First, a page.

Comment: Arabic versus Arabesque
How culturally sensitive should the Arabic brand be?
Before I moved to the Middle East, Arabesque was to me the name of a ballet posture that I never quite mastered. Now, it’s a word I expect to hear when discussing the design of nine out of 10 hotels in the Middle East.
Descended from Italian arabesco meaning ‘in the Arabic style’, this makes sense; hoteliers often adapt designs to the influences of their location.
But with the number of self-proclaimed Arabic-inspired brands gradually growing, can being Arabesque suffice in the fight to stand out? Or, should these brands encapsulate Arabic culture and heritage, including a ban on serving alcohol?
Shaza Hotels, a brand CEO Simon Coombs says has been “created to have a very distinct, individual personality based on the Middle Eastern cultures and values”, has taken a very strong stance on the latter.
No matter where a Shaza hotel is located, it will not serve alcohol. Coombs is also clear that Shaza Hotels will offer an entire experience reflecting the rich backdrop of the Silk Route, rather than highlighting a few elements of its heritage only.
He says: “The Muslim tourism market spend, even excluding Umrah and Hajj, is estimated to reach US $181 billion by 2018 according to figures produced by Thomson Reuters. I read recently that some of the global brands have identified the market potential, and are now putting prayer carpets and copies of the Quran into rooms, but catering to this market is not only about that.
“I can only say that Shaza Hotels sincerely represents and belongs to the people of the region, and our vision is to ensure a complete guest experience for these travellers, an authentic celebration of their cultures, and to create a strong sense of belonging and engagement in a setting of luxury.”
Two new hotel concepts inspired by Arabic culture are taking a seemingly less strict approach. Accor’s upscale brand, Majlis Grand Mercure, is designed to offer Middle East investors the opportunity to develop a localised Arabic-inspired brand with the backing of an international hotel chain.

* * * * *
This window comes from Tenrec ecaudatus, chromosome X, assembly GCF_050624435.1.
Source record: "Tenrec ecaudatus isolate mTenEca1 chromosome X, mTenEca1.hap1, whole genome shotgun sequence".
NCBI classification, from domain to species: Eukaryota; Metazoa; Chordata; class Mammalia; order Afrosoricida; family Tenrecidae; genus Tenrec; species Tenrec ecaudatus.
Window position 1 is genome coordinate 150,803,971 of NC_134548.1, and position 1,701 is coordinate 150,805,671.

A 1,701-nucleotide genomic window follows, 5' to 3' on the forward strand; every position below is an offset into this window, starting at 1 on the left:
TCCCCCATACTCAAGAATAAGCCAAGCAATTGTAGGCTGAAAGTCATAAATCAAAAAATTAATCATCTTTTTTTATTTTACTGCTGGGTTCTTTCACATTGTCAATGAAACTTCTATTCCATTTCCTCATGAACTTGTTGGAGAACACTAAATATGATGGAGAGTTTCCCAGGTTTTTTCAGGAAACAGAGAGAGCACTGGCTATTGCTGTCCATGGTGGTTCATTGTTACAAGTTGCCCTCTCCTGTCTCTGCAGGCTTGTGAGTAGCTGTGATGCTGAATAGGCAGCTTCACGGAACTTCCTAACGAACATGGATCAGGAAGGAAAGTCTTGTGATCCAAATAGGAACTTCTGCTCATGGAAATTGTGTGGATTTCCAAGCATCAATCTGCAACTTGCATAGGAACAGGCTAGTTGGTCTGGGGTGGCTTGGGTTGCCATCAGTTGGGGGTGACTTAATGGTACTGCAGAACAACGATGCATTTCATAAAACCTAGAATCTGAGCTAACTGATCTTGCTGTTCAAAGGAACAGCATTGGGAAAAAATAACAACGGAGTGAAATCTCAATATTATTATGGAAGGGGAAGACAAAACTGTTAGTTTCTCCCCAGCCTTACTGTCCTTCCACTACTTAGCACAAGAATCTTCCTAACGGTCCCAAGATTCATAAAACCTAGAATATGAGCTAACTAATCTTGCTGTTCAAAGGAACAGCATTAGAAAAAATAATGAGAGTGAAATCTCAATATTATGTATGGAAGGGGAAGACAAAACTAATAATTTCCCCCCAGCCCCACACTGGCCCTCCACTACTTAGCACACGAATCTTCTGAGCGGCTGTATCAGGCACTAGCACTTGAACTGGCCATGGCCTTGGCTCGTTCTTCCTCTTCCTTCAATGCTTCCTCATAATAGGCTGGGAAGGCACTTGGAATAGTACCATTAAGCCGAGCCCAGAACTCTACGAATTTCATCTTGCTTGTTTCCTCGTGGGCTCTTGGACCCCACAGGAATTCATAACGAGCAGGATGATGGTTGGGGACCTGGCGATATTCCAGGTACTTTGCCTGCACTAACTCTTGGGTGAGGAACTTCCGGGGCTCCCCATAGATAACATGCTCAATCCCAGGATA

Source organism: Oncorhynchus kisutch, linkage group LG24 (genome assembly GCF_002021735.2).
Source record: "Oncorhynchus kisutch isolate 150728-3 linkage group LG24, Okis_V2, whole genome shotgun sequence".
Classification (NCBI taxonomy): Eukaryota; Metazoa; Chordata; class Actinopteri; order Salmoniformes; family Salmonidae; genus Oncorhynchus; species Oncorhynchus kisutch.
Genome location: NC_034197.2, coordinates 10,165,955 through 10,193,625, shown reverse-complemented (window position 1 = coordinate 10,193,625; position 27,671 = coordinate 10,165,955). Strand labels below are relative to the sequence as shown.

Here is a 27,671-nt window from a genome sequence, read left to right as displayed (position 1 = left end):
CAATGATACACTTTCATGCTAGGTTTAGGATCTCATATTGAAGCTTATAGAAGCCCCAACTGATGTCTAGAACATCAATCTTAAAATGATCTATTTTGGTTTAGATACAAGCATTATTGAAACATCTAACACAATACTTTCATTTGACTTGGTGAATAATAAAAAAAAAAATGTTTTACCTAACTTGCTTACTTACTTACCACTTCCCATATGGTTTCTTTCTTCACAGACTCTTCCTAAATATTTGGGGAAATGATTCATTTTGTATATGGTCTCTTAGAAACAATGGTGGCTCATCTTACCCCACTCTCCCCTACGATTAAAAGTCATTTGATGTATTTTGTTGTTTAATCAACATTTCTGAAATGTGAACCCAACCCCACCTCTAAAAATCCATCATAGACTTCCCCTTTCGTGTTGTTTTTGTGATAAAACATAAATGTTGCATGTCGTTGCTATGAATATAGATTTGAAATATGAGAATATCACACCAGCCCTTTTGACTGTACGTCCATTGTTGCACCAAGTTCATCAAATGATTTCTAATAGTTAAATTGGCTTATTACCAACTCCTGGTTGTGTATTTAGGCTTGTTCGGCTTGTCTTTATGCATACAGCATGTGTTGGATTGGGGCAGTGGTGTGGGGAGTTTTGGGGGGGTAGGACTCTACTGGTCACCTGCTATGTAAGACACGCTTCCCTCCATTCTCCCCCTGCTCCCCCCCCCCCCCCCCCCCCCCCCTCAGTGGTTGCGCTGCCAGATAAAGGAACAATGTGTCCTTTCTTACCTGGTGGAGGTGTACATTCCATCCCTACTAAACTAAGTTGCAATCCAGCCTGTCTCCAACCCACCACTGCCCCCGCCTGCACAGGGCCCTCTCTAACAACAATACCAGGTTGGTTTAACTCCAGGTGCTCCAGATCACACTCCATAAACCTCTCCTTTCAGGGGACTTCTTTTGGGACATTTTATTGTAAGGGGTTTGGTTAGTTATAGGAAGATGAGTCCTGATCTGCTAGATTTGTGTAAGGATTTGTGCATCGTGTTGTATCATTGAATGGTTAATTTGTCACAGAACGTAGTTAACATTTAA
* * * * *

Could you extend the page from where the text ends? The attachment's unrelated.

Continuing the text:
The brand is tailor-made to the needs of Middle East consumers, but also aims to reach overseas visitors looking for local culture. It will serve alcohol, as will Emaar Hospitality Group’s Manzil, a “modern boutique hotel brand that celebrates authentic Arabesque design aesthetics and culinary flavours”.
Emaar Hospitality Group COO Philippe Zuber suggests that as long as alcohol is served discreetly and with respect to all guests, there should be no issue with an Arabic-inspired brand serving it. He says it is important that Manzil hotels can “host different kinds of clientele”.
Revenues from alcohol sales are significant for hotels and I suspect there are limited numbers of owners and operators willing to sacrifice this, meaning the focus will likely remain on the Arabesque rather than the Arabic.
But in the Middle East, there is also a clear business argument for brands that target a very specific audience — namely GCC travellers and Muslim tourists that would prefer an alcohol-free environment.